Elderberries are amazing medicine with anti-inflammatory, antiviral, and anticancer superpowers. Besides lots of flavonoids and free radical-butt-kicking antioxidants, elderberries contain 87 percent of the daily value in vitamin C, and huge levels of vitamin A, potassium, iron, vitamin B6, fiber, and betacarotene.
Here are some of this plant's uses: treating conjunctivitis, cold and flu symptoms, reducing congestion, relieving arthritis pain, soothing upset stomachs, relieving gas, and using for detoxification.
It's very important to only use the blue elderberries, not red ones, because they can be toxic (as well as green and unripe ones).
Last week, my sons and I picked a bunch of elderberries after our mother-and-sons backpacking adventure. Elderberries thrive on the East side of the Cascade Mountains, and I almost drove our minivan into a ditch when I spotted them on the side of the road. The branches were bending with big clusters of bright blue berries, and it was easy to snap off the stalks just below the clusters. (Leave some for the birds, though, okay?).
Let me show you how we make these berries into potent elderberry syrup, and keep in mind that doing it yourself saves you a substantial amount of money. Just go the a natural food store and compare the high price of a small bottle of elderberry syrup to the money you spend making your own. It's so worth it!
- Elderberries (fresh or dried - if using dried you can buy them from Mountain Rose Herbs)
- Fresh ginger, grated (1 Tablespoon per cup of berries) or dried ginger (1 teaspoon per cup of berries)
- Ground cinnamon (1 teaspoon per cup of berries)
- Raw Honey (1/2 cup per cup of berries)
- Water (1 cup of water to 1 cup of fresh berries, or 2 cups of water to 1 cup of dried berries).
Okay, let's get started, shall we?
It's a bit of a job separating the tiny berries from the stems. Kai and Eva helped me, which made the job faster and funner. You just kind of rake the berries off the stems by holding them between your thumb and forefinger and pushing downward. Don't worry about smooshing the berries too much - it's okay. Also, don't worry about some of the stems staying on. You will strain everything through cheesecloth later, so you don't need to be too obsessive about this.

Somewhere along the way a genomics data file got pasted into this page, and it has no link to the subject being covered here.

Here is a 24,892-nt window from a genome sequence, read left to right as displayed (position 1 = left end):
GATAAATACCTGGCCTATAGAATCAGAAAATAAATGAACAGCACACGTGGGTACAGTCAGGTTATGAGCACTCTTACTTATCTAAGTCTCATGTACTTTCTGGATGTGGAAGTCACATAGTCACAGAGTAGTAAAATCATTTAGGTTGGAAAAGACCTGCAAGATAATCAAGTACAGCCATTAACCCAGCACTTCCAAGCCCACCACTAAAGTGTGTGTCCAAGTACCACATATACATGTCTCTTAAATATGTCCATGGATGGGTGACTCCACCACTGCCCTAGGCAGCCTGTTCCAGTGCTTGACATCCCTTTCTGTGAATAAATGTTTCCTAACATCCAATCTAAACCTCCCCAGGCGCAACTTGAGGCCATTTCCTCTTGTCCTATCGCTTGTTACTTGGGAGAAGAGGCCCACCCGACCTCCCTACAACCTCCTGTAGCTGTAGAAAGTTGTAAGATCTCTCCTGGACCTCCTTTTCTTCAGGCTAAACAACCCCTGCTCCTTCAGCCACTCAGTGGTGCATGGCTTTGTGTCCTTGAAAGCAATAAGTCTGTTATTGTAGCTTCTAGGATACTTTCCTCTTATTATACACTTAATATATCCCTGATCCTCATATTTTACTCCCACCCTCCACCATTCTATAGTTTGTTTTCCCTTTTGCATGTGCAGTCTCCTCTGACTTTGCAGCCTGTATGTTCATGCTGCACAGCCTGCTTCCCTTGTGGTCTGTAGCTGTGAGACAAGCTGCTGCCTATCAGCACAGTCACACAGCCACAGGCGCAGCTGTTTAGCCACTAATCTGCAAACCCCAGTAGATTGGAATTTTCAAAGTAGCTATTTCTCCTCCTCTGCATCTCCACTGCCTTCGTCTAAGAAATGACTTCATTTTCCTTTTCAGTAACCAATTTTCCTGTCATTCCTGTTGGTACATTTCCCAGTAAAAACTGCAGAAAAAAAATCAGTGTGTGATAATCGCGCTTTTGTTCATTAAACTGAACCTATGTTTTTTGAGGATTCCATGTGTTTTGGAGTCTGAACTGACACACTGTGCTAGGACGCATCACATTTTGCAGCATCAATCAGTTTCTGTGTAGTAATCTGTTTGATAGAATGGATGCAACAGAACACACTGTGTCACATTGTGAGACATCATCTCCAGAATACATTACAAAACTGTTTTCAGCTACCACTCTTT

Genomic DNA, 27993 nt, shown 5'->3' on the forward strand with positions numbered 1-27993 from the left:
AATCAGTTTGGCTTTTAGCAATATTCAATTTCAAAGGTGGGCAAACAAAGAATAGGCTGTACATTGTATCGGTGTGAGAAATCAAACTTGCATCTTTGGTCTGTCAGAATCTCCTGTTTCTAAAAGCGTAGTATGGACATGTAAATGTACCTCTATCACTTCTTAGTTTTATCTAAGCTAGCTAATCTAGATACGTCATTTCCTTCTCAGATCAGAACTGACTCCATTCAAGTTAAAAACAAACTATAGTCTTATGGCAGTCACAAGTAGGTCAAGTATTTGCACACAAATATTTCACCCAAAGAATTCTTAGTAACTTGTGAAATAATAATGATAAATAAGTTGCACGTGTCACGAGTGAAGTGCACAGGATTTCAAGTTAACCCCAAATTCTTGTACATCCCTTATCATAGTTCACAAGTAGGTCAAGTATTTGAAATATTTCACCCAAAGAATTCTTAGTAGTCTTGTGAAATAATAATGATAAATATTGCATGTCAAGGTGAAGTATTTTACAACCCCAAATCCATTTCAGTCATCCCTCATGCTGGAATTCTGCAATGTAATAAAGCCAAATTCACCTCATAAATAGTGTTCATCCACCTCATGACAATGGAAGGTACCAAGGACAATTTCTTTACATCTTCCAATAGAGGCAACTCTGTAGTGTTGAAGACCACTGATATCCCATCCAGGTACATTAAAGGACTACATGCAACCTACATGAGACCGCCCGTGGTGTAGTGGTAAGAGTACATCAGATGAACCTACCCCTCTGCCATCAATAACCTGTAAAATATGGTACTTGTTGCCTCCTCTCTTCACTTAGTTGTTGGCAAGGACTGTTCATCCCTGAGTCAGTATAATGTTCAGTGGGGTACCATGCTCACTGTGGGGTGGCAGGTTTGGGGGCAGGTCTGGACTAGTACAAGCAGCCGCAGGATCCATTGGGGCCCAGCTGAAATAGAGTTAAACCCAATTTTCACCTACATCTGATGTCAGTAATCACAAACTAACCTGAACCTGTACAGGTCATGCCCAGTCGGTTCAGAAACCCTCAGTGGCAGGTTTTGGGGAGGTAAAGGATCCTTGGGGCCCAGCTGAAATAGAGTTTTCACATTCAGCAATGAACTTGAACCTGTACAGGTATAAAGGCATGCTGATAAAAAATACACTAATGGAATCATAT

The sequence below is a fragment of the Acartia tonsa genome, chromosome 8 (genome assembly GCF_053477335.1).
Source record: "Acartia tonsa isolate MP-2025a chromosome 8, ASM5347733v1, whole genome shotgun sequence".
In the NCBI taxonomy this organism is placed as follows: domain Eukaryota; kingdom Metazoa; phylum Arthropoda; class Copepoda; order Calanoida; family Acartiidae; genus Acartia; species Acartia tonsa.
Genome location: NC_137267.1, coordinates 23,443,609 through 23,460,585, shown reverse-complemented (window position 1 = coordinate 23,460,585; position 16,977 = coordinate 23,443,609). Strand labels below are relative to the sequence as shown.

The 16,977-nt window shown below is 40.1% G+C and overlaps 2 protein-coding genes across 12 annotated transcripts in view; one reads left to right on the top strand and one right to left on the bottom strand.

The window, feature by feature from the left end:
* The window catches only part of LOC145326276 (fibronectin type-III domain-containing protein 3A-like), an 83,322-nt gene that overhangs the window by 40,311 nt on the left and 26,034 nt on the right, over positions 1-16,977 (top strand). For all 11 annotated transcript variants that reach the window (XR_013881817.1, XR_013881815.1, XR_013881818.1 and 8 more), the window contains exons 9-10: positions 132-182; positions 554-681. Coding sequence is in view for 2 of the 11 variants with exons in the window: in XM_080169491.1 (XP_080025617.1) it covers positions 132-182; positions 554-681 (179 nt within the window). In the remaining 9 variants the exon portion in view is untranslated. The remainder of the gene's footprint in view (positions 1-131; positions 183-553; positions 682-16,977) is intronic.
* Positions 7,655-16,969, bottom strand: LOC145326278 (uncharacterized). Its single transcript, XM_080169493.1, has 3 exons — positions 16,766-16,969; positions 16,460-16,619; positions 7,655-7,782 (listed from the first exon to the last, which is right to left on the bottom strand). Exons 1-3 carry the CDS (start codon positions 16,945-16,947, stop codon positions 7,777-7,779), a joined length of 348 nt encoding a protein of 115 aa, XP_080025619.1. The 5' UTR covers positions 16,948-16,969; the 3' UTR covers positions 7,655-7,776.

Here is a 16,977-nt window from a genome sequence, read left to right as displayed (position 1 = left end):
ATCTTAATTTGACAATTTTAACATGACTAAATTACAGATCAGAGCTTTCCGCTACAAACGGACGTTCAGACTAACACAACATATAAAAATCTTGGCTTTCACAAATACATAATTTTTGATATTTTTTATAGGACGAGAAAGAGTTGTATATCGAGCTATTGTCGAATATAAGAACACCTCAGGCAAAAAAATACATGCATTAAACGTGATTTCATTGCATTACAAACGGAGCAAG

Our harvesting frenzy amounted to 8 cups of berries, which made two and a half quarts of finished syrup. That's 10 cups of medicine, folks! Yeah!
Put the berries into a pot and add water. Here is the ratio: use 1 cup of water to 1 cup of fresh berries, or 2 cups of water to 1 cup of dried berries.
Grate fresh ginger (1 Tablespoon per 1 cup of berries) or use dried ginger (1 teaspoon per 1 cup of berries) and add it to the pot of berries and water.
Add ground cinnamon (1 teaspoon per 1 cup of berries).
Now comes the witchy, steaming kettle part: boil this until it has reduced by half. It took me an hour to get there. Make sure it's boiling nicely, not just simmering shyly. Don't put a lid on the affair, because you want steam to escape.
After it has reduced by half, let it cool, then strain it through cheesecloth. Squeeze the hell out of it so you get every part of the liquid stuff.
Then add the honey (1/2 cup of honey per 1 cup of berries). Do not put the honey in when you boil everything, since that kills of a lot of the good stuff in the honey. Also, obviously don't feed this to infants, since they shouldn't consume honey.
Look! Isn't it pretty? And healthy? And oh so sweet?
During cold and flu season, adults can take one Tablespoon of elderberry syrup per day, and children can take one teaspoon. You could take this as a preventative by consuming the same amount above every single hour when you start feeling sick.
Store this in the fridge!
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